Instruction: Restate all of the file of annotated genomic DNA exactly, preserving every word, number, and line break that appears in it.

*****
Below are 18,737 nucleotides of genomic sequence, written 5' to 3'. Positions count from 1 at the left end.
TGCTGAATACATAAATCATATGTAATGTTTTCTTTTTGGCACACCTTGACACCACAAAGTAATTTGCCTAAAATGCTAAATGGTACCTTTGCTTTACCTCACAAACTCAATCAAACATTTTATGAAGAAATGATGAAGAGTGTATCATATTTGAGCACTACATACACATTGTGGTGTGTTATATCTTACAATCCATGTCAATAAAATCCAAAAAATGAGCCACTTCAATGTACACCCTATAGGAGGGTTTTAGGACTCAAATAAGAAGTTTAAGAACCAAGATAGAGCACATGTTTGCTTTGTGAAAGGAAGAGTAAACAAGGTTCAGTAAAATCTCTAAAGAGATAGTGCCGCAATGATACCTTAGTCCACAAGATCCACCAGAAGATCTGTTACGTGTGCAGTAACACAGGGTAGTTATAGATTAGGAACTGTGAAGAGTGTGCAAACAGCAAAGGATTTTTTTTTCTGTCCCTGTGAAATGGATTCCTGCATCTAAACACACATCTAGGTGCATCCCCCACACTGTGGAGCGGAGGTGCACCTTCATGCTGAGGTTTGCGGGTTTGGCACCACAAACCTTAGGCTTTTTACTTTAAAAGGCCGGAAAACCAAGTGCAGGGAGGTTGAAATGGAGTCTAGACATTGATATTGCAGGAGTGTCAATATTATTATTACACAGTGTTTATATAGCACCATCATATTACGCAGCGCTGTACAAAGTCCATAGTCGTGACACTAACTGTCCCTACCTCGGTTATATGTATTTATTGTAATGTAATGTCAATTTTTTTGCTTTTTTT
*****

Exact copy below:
Below are 18,737 nucleotides of genomic sequence, written 5' to 3'. Positions count from 1 at the left end.
TGCTGAATACATAAATCATATGTAATGTTTTCTTTTTGGCACACCTTGACACCACAAAGTAATTTGCCTAAAATGCTAAATGGTACCTTTGCTTTACCTCACAAACTCAATCAAACATTTTATGAAGAAATGATGAAGAGTGTATCATATTTGAGCACTACATACACATTGTGGTGTGTTATATCTTACAATCCATGTCAATAAAATCCAAAAAATGAGCCACTTCAATGTACACCCTATAGGAGGGTTTTAGGACTCAAATAAGAAGTTTAAGAACCAAGATAGAGCACATGTTTGCTTTGTGAAAGGAAGAGTAAACAAGGTTCAGTAAAATCTCTAAAGAGATAGTGCCGCAATGATACCTTAGTCCACAAGATCCACCAGAAGATCTGTTACGTGTGCAGTAACACAGGGTAGTTATAGATTAGGAACTGTGAAGAGTGTGCAAACAGCAAAGGATTTTTTTTTCTGTCCCTGTGAAATGGATTCCTGCATCTAAACACACATCTAGGTGCATCCCCCACACTGTGGAGCGGAGGTGCACCTTCATGCTGAGGTTTGCGGGTTTGGCACCACAAACCTTAGGCTTTTTACTTTAAAAGGCCGGAAAACCAAGTGCAGGGAGGTTGAAATGGAGTCTAGACATTGATATTGCAGGAGTGTCAATATTATTATTACACAGTGTTTATATAGCACCATCATATTACGCAGCGCTGTACAAAGTCCATAGTCGTGACACTAACTGTCCCTACCTCGGTTATATGTATTTATTGTAATGTAATGTCAATTTTTTTGCTTTTTTT